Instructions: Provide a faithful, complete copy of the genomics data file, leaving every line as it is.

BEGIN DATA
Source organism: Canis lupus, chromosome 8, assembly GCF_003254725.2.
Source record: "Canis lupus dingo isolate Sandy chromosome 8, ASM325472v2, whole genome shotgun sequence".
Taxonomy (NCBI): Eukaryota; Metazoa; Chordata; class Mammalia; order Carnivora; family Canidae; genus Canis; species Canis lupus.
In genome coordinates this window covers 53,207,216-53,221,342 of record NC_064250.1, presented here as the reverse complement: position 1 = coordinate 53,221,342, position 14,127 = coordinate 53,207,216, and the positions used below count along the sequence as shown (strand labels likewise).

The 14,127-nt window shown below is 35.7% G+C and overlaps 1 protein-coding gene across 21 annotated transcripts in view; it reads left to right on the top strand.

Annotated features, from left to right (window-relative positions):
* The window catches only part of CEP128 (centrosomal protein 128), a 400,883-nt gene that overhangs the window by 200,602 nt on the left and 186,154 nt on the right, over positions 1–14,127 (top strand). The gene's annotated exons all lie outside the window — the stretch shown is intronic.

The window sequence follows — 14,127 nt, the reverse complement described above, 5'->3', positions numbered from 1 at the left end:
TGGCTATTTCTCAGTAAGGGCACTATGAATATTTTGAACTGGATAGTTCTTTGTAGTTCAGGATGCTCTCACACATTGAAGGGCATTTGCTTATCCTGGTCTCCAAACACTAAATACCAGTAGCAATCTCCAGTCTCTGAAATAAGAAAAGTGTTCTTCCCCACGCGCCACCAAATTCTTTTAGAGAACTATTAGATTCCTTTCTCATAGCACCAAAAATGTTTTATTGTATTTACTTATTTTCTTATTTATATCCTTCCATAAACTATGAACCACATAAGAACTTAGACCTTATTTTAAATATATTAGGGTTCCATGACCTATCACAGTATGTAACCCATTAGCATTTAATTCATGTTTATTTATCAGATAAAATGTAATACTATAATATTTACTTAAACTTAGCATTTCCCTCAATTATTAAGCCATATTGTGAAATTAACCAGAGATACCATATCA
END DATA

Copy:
Source organism: Canis lupus, chromosome 8, assembly GCF_003254725.2.
Source record: "Canis lupus dingo isolate Sandy chromosome 8, ASM325472v2, whole genome shotgun sequence".
Taxonomy (NCBI): Eukaryota; Metazoa; Chordata; class Mammalia; order Carnivora; family Canidae; genus Canis; species Canis lupus.
In genome coordinates this window covers 53,207,216-53,221,342 of record NC_064250.1, presented here as the reverse complement: position 1 = coordinate 53,221,342, position 14,127 = coordinate 53,207,216, and the positions used below count along the sequence as shown (strand labels likewise).

The 14,127-nt window shown below is 35.7% G+C and overlaps 1 protein-coding gene across 21 annotated transcripts in view; it reads left to right on the top strand.

Annotated features, from left to right (window-relative positions):
* The window catches only part of CEP128 (centrosomal protein 128), a 400,883-nt gene that overhangs the window by 200,602 nt on the left and 186,154 nt on the right, over positions 1–14,127 (top strand). The gene's annotated exons all lie outside the window — the stretch shown is intronic.

The window sequence follows — 14,127 nt, the reverse complement described above, 5'->3', positions numbered from 1 at the left end:
TGGCTATTTCTCAGTAAGGGCACTATGAATATTTTGAACTGGATAGTTCTTTGTAGTTCAGGATGCTCTCACACATTGAAGGGCATTTGCTTATCCTGGTCTCCAAACACTAAATACCAGTAGCAATCTCCAGTCTCTGAAATAAGAAAAGTGTTCTTCCCCACGCGCCACCAAATTCTTTTAGAGAACTATTAGATTCCTTTCTCATAGCACCAAAAATGTTTTATTGTATTTACTTATTTTCTTATTTATATCCTTCCATAAACTATGAACCACATAAGAACTTAGACCTTATTTTAAATATATTAGGGTTCCATGACCTATCACAGTATGTAACCCATTAGCATTTAATTCATGTTTATTTATCAGATAAAATGTAATACTATAATATTTACTTAAACTTAGCATTTCCCTCAATTATTAAGCCATATTGTGAAATTAACCAGAGATACCATATCA